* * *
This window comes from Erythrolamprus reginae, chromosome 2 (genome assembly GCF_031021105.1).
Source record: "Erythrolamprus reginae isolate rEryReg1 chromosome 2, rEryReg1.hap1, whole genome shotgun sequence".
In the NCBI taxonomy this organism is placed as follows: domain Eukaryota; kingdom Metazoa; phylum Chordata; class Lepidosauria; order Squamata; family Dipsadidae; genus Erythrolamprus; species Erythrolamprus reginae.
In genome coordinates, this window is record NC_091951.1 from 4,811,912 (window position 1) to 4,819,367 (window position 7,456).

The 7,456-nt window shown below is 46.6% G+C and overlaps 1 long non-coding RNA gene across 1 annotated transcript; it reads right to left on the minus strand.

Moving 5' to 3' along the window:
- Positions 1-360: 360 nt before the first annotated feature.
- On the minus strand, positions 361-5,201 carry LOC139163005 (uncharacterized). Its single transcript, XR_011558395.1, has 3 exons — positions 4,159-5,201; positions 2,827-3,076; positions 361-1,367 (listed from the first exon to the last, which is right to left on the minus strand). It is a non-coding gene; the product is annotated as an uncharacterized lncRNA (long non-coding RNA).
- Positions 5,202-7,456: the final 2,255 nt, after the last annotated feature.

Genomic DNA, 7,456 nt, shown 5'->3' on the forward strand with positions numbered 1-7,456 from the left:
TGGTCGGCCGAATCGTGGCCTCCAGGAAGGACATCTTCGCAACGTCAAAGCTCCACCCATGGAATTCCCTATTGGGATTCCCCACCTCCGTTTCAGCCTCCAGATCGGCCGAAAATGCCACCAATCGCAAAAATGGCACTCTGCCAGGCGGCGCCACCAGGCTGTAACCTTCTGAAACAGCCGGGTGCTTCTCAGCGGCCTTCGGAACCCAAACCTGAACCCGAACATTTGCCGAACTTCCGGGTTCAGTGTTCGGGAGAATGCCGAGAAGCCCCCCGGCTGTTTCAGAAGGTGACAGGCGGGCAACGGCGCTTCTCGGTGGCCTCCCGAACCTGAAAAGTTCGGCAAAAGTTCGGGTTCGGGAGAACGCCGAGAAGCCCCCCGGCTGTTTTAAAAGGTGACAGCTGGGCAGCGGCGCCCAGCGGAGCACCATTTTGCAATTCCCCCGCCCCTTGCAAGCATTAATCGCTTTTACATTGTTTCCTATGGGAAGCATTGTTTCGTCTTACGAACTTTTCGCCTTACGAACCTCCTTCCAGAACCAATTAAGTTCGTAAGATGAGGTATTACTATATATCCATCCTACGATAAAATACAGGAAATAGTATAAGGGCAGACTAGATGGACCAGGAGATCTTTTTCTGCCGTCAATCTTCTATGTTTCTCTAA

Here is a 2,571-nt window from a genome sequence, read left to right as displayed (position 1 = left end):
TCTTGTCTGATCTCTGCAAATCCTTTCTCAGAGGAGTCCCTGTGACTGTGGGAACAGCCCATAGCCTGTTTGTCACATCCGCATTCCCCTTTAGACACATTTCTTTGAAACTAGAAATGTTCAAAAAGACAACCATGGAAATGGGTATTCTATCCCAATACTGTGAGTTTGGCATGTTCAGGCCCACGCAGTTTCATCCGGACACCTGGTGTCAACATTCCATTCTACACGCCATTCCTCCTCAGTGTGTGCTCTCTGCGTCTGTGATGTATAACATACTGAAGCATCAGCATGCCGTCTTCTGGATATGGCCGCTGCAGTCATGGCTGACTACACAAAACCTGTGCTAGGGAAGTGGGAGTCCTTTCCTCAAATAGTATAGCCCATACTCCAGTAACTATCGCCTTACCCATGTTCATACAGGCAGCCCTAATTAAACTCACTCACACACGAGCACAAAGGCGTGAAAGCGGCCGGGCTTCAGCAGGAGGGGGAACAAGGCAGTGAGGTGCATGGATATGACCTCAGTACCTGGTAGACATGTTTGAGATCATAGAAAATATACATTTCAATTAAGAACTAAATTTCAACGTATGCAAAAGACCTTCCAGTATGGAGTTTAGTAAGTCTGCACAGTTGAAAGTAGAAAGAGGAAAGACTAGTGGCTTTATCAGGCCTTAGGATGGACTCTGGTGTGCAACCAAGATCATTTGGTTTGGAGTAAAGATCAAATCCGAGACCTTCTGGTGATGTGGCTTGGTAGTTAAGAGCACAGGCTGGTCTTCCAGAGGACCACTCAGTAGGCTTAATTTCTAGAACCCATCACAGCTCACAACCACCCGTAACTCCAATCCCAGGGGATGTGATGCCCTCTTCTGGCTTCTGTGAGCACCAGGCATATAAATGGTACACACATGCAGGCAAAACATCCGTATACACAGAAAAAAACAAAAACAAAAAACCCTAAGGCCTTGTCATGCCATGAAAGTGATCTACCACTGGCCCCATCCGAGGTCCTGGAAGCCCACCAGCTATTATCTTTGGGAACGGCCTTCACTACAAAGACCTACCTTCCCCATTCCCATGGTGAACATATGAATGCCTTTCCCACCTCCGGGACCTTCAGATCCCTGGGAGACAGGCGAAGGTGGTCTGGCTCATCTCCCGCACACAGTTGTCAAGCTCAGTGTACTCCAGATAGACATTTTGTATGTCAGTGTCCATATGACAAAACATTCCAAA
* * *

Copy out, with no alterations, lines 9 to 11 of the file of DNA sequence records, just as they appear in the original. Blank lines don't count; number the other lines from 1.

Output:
- Positions 5,202-7,456: the final 2,255 nt, after the last annotated feature.

Genomic DNA, 7,456 nt, shown 5'->3' on the forward strand with positions numbered 1-7,456 from the left:
TGGTCGGCCGAATCGTGGCCTCCAGGAAGGACATCTTCGCAACGTCAAAGCTCCACCCATGGAATTCCCTATTGGGATTCCCCACCTCCGTTTCAGCCTCCAGATCGGCCGAAAATGCCACCAATCGCAAAAATGGCACTCTGCCAGGCGGCGCCACCAGGCTGTAACCTTCTGAAACAGCCGGGTGCTTCTCAGCGGCCTTCGGAACCCAAACCTGAACCCGAACATTTGCCGAACTTCCGGGTTCAGTGTTCGGGAGAATGCCGAGAAGCCCCCCGGCTGTTTCAGAAGGTGACAGGCGGGCAACGGCGCTTCTCGGTGGCCTCCCGAACCTGAAAAGTTCGGCAAAAGTTCGGGTTCGGGAGAACGCCGAGAAGCCCCCCGGCTGTTTTAAAAGGTGACAGCTGGGCAGCGGCGCCCAGCGGAGCACCATTTTGCAATTCCCCCGCCCCTTGCAAGCATTAATCGCTTTTACATTGTTTCCTATGGGAAGCATTGTTTCGTCTTACGAACTTTTCGCCTTACGAACCTCCTTCCAGAACCAATTAAGTTCGTAAGATGAGGTATTACTATATATCCATCCTACGATAAAATACAGGAAATAGTATAAGGGCAGACTAGATGGACCAGGAGATCTTTTTCTGCCGTCAATCTTCTATGTTTCTCTAA